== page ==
And here we have Lily Bui’s last pick. What if the solar system was a musical instrument? Find out here. (This does have auto-playing audio, just as an FYI friends). 

Another from our guest picker from last week, Lily Bui. 

To navigate, you must be brave, and you must remember. Learn the ancient Polynesian art of wayfinding. (This does have auto-playing audio, just as an FYI friends). 

Lily Bui is a STEM Story Project associate the Public Radio Exchange (PRX), a citizen science editor at SciStarter & Discover Magazine, and an M.S. candidate in MIT’s Comparative Media Studies program. You will likely find her playing the ukulele, tinkering with sensors, or eating burritos. In no particular order.

6multimedia, story telling, polynesia, NASA, sound, large,

The Molecularium

Our guest picker this week is Lily Bui. First up:

image

There is a nanotechnology theme park online, and admission is free. Welcome to the Molecularium.

Lily Bui is a STEM Story Project associate the Public Radio Exchange (PRX), a citizen science editor at SciStarter & Discover Magazine, and an M.S. candidate in MIT’s Comparative Media Studies program. You will likely find her playing the ukulele, tinkering with sensors, or eating burritos. In no particular order.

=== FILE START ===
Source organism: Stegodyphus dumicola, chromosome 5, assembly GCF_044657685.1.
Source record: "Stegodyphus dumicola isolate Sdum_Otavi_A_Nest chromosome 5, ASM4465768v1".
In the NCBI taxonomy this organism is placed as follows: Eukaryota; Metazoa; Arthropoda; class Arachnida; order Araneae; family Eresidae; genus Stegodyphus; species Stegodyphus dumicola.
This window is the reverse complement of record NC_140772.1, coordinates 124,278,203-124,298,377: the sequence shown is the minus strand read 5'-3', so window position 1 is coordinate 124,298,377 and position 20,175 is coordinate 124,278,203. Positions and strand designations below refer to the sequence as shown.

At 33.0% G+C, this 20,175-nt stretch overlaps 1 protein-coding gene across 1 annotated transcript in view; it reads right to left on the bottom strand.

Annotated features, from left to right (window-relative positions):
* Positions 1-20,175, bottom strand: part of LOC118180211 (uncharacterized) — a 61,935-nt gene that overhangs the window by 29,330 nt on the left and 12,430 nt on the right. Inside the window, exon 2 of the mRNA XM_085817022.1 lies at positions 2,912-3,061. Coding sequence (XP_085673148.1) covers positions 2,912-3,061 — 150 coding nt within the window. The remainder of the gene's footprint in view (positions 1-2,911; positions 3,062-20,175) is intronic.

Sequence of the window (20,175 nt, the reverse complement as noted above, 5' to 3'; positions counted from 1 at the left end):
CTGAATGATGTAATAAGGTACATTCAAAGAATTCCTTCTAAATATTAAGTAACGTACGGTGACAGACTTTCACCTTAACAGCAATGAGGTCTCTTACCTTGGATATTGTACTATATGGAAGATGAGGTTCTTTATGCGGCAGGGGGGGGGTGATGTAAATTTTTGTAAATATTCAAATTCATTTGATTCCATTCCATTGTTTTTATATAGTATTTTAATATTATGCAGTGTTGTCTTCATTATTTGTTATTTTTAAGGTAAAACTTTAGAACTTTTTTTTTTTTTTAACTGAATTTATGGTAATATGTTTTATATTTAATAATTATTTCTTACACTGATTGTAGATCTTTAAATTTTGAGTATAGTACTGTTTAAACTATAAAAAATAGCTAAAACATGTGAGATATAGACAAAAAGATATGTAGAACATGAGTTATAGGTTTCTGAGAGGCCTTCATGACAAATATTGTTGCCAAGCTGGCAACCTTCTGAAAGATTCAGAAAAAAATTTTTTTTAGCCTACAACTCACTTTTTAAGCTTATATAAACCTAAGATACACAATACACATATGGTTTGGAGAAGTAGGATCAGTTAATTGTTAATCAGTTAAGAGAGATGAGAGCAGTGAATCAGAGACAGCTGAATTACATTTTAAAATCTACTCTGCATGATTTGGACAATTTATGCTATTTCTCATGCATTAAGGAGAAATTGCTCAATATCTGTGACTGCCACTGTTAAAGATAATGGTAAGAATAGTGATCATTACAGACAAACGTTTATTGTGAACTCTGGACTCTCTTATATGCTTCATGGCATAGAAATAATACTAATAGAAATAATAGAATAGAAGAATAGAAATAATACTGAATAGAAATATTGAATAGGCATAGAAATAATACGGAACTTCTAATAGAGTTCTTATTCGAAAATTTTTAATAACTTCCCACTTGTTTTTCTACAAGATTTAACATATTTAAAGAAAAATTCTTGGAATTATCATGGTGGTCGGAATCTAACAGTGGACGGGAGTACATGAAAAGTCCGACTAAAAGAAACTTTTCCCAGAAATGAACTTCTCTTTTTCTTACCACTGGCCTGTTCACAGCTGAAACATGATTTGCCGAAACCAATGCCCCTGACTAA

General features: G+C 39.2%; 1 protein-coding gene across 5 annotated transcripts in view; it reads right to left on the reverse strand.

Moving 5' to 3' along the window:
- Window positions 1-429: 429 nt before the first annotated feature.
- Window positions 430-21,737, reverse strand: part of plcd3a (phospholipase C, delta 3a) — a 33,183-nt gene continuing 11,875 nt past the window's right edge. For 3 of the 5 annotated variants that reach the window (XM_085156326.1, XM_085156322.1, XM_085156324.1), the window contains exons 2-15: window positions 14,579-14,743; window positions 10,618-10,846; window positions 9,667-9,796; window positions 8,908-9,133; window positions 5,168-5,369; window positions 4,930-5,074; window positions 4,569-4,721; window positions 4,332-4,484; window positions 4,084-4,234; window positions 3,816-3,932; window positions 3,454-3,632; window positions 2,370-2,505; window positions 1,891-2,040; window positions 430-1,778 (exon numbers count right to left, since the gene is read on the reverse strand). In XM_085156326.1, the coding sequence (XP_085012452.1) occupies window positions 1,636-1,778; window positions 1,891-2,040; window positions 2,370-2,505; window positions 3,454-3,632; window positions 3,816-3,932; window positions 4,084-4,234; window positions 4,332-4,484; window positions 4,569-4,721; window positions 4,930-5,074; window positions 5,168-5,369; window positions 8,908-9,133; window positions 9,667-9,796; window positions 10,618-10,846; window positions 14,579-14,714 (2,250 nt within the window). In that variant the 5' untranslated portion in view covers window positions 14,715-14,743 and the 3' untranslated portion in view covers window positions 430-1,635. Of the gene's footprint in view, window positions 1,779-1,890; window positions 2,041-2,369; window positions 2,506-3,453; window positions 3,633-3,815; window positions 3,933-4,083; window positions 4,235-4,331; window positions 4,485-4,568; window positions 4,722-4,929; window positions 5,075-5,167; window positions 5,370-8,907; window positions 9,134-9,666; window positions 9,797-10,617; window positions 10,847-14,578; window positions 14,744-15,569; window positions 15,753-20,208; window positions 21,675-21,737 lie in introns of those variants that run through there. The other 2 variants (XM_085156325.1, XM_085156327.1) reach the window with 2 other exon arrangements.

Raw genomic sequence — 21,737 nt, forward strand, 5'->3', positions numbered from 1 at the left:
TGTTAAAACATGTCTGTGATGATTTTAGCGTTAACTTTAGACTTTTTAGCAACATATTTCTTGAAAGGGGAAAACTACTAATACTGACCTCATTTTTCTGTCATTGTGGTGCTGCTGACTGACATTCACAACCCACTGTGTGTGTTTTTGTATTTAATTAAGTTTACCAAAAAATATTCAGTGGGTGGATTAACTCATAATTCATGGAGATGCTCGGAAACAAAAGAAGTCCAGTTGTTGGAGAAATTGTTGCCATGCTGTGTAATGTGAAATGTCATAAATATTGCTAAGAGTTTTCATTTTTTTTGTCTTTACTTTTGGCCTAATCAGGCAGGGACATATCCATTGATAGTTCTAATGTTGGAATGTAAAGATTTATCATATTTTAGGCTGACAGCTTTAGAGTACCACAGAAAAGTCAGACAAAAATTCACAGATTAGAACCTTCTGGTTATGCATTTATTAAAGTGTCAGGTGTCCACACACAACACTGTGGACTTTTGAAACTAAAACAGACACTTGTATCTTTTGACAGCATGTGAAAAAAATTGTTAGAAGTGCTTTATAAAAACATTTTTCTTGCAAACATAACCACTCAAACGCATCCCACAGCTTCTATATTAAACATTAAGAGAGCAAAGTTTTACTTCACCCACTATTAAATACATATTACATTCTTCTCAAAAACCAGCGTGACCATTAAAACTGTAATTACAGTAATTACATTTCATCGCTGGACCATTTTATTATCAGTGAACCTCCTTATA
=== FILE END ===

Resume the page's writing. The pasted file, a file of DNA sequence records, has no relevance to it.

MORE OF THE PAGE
6nanotechnology, interactive, large,

Getting across a visceral sense of climate change is one of the hardest problems in science writing. Daniel Crawford, an undergraduate at the University of Minnesota decided to use a tool that’s inherently visceral — music. He wrote “Song of a Warming Planet.” It’s a small thing, but with the incredible complexity of climate change it’s going to take a lot of very different ideas to help people understand the big picture. Read more at Ensia.

» Ben

6video, music, climate change,

99% Invisible-114- Ten Thousand Years

Ten Thousand Years

Roman Mars calls his podcast 99 Percent Invisible “a tiny radio show,” but in this episode they tackle a gigantic time scale. Here, they take a trip both back to 1990 and forward to ten thousand years in the future, when all of us are gone and the waste at the Waste Isolation Pilot Plant is still there. How do you explain radioactivity to people who won’t have the same language or culture you do? 

» Rose

Source: SoundCloud / Roman Mars

699pi, design, radioactivity, science, podcast, radio, audio, roman mars,

Universe Splitter

Here is the final pick from Sean Carroll, this week’s guest picker! It’s part two of an exploration of the many world’s interpretation of quantum mechanics. (Part 1 is here, part 2 is here.)

We’ll close out with something a little different: an iPhone app called “Universe Splitter.” You type in two alternatives (e.g. “go to the gym” and “eat ice cream”). The app pings a laboratory in Geneva, which sends a particle down a beam-splitter, observes which way it goes, and returns the answer to you. According to Many-Worlds, once that happens there will be two copies of the universe, each one of which you got one of your two possible answers. If you follow through on the alternatives, there will be one universe in which you enjoyed the ice cream, and another in which you worked out. Seriously.

Download Universe Splitter here »